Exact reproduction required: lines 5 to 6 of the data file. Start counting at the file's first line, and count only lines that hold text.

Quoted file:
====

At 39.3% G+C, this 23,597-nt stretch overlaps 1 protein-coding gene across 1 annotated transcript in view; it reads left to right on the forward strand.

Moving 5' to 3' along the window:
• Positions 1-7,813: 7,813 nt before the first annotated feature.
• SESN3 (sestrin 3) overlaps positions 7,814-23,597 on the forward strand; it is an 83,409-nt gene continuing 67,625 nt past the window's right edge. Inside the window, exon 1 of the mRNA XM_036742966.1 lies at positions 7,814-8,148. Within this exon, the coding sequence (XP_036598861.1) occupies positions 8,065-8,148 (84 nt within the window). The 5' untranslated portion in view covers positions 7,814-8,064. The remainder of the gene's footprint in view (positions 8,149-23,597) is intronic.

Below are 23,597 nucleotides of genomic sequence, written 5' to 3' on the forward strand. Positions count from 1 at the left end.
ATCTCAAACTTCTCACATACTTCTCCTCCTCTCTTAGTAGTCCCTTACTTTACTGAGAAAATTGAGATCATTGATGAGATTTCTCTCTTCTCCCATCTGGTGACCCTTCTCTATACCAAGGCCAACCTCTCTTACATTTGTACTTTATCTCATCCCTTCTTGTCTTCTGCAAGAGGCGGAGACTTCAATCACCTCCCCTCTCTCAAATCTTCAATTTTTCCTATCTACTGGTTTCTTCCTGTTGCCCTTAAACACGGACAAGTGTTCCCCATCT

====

Below are 23,597 nucleotides of genomic sequence, written 5' to 3' on the forward strand. Positions count from 1 at the left end.
ATCTCAAACTTCTCACATACTTCTCCTCCTCTCTTAGTAGTCCCTTACTTTACTGAGAAAATTGAGATCATTGATGAGATTTCTCTCTTCTCCCATCTGGTGACCCTTCTCTATACCAAGGCCAACCTCTCTTACATTTGTACTTTATCTCATCCCTTCTTGTCTTCTGCAAGAGGCGGAGACTTCAATCACCTCCCCTCTCTCAAATCTTCAATTTTTCCTATCTACTGGTTTCTTCCTGTTGCCCTTAAACACGGACAAGTGTTCCCCATCT